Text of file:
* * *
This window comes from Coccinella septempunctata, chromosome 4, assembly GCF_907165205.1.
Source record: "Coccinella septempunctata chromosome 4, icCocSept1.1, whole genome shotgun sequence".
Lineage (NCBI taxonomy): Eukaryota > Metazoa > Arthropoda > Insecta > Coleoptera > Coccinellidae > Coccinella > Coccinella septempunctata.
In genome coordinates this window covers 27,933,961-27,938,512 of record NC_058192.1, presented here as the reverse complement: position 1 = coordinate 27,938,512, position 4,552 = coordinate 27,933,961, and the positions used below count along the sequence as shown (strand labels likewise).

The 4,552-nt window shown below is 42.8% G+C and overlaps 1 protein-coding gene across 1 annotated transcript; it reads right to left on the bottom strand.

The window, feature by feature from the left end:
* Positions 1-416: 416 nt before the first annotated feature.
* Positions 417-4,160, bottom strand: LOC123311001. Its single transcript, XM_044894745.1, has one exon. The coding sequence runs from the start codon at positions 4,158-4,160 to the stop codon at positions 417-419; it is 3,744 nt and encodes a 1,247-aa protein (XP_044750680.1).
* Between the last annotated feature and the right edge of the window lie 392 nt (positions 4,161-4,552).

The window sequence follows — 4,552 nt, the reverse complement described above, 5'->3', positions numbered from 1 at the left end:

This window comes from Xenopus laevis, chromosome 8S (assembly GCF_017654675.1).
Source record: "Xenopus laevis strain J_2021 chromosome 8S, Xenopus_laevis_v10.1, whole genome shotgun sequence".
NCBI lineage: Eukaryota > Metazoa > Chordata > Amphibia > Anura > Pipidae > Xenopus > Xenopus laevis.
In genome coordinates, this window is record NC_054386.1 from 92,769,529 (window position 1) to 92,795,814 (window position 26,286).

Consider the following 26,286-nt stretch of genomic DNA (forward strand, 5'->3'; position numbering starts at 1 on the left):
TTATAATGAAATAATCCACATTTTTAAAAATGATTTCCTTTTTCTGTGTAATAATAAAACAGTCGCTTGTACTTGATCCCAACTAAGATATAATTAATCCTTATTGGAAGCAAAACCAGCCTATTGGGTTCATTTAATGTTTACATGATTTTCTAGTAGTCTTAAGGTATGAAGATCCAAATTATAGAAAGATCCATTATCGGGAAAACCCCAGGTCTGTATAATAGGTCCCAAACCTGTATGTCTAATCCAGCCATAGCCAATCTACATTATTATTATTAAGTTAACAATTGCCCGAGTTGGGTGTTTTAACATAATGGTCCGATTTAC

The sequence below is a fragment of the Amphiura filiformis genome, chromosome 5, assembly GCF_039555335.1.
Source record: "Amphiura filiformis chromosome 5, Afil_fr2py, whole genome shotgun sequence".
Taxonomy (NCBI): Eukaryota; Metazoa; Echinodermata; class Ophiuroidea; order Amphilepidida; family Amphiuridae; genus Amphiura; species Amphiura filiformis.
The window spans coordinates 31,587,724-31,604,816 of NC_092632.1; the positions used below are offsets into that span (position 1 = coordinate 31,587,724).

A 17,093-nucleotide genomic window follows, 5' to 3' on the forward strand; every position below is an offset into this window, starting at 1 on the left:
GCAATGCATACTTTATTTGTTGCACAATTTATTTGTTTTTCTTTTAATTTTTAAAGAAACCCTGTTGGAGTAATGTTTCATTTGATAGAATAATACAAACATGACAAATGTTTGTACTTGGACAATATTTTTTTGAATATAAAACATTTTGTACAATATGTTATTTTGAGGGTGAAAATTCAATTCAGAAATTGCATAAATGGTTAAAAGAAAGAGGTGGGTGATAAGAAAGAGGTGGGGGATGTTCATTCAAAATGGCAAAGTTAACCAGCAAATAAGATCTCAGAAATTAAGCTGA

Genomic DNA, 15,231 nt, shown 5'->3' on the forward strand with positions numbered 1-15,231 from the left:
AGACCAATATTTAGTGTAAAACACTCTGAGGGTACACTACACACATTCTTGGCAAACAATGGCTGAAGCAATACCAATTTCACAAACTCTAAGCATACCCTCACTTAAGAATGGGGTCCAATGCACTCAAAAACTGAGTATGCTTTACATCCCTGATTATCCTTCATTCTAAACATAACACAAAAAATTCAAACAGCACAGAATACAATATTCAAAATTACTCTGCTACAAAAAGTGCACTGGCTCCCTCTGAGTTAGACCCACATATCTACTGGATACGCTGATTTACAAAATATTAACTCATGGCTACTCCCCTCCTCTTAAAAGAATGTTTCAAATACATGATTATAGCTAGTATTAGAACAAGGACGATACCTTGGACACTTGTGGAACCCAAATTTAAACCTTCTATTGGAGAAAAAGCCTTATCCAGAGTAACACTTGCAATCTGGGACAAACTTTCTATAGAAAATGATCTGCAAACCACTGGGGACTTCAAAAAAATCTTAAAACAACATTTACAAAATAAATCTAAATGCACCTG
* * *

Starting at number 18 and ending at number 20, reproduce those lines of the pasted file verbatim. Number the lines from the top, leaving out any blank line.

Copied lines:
Source record: "Amphiura filiformis chromosome 5, Afil_fr2py, whole genome shotgun sequence".
Taxonomy (NCBI): Eukaryota; Metazoa; Echinodermata; class Ophiuroidea; order Amphilepidida; family Amphiuridae; genus Amphiura; species Amphiura filiformis.
The window spans coordinates 31,587,724-31,604,816 of NC_092632.1; the positions used below are offsets into that span (position 1 = coordinate 31,587,724).